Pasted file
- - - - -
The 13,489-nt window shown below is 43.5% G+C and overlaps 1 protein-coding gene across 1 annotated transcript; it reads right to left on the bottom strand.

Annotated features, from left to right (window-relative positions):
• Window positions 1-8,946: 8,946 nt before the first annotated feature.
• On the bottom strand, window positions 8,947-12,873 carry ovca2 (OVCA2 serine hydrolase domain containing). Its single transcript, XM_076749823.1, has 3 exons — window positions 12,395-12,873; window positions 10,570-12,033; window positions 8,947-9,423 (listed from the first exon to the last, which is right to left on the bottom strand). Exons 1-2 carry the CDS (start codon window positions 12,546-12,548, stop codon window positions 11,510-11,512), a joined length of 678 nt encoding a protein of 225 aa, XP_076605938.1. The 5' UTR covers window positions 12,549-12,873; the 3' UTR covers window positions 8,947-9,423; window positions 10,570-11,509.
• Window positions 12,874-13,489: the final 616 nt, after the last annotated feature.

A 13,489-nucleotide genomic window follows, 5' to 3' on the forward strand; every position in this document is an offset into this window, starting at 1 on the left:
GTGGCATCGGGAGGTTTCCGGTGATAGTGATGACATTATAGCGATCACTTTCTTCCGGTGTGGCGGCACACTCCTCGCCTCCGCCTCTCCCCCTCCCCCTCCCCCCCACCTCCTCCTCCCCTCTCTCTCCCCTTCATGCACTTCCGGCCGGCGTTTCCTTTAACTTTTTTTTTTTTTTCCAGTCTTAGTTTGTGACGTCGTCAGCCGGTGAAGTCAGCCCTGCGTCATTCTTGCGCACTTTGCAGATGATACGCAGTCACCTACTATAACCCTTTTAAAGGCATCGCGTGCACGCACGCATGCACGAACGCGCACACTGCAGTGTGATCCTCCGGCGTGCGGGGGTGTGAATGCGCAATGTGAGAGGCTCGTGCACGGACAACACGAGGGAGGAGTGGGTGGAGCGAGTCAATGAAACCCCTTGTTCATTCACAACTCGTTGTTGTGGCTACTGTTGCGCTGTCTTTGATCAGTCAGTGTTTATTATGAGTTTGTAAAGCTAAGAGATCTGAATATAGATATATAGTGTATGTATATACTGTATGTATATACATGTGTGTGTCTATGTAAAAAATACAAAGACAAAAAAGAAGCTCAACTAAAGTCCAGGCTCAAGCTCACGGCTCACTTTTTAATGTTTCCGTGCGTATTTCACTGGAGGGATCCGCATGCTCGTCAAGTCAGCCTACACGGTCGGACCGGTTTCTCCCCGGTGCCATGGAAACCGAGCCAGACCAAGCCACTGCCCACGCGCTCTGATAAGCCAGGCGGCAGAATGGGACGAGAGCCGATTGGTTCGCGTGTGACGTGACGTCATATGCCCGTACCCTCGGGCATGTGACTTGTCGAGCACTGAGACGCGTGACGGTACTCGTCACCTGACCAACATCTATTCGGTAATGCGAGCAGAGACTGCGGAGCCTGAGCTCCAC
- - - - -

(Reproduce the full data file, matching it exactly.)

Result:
The 13,489-nt window shown below is 43.5% G+C and overlaps 1 protein-coding gene across 1 annotated transcript; it reads right to left on the bottom strand.

Annotated features, from left to right (window-relative positions):
• Window positions 1-8,946: 8,946 nt before the first annotated feature.
• On the bottom strand, window positions 8,947-12,873 carry ovca2 (OVCA2 serine hydrolase domain containing). Its single transcript, XM_076749823.1, has 3 exons — window positions 12,395-12,873; window positions 10,570-12,033; window positions 8,947-9,423 (listed from the first exon to the last, which is right to left on the bottom strand). Exons 1-2 carry the CDS (start codon window positions 12,546-12,548, stop codon window positions 11,510-11,512), a joined length of 678 nt encoding a protein of 225 aa, XP_076605938.1. The 5' UTR covers window positions 12,549-12,873; the 3' UTR covers window positions 8,947-9,423; window positions 10,570-11,509.
• Window positions 12,874-13,489: the final 616 nt, after the last annotated feature.

A 13,489-nucleotide genomic window follows, 5' to 3' on the forward strand; every position in this document is an offset into this window, starting at 1 on the left:
GTGGCATCGGGAGGTTTCCGGTGATAGTGATGACATTATAGCGATCACTTTCTTCCGGTGTGGCGGCACACTCCTCGCCTCCGCCTCTCCCCCTCCCCCTCCCCCCCACCTCCTCCTCCCCTCTCTCTCCCCTTCATGCACTTCCGGCCGGCGTTTCCTTTAACTTTTTTTTTTTTTTCCAGTCTTAGTTTGTGACGTCGTCAGCCGGTGAAGTCAGCCCTGCGTCATTCTTGCGCACTTTGCAGATGATACGCAGTCACCTACTATAACCCTTTTAAAGGCATCGCGTGCACGCACGCATGCACGAACGCGCACACTGCAGTGTGATCCTCCGGCGTGCGGGGGTGTGAATGCGCAATGTGAGAGGCTCGTGCACGGACAACACGAGGGAGGAGTGGGTGGAGCGAGTCAATGAAACCCCTTGTTCATTCACAACTCGTTGTTGTGGCTACTGTTGCGCTGTCTTTGATCAGTCAGTGTTTATTATGAGTTTGTAAAGCTAAGAGATCTGAATATAGATATATAGTGTATGTATATACTGTATGTATATACATGTGTGTGTCTATGTAAAAAATACAAAGACAAAAAAGAAGCTCAACTAAAGTCCAGGCTCAAGCTCACGGCTCACTTTTTAATGTTTCCGTGCGTATTTCACTGGAGGGATCCGCATGCTCGTCAAGTCAGCCTACACGGTCGGACCGGTTTCTCCCCGGTGCCATGGAAACCGAGCCAGACCAAGCCACTGCCCACGCGCTCTGATAAGCCAGGCGGCAGAATGGGACGAGAGCCGATTGGTTCGCGTGTGACGTGACGTCATATGCCCGTACCCTCGGGCATGTGACTTGTCGAGCACTGAGACGCGTGACGGTACTCGTCACCTGACCAACATCTATTCGGTAATGCGAGCAGAGACTGCGGAGCCTGAGCTCCAC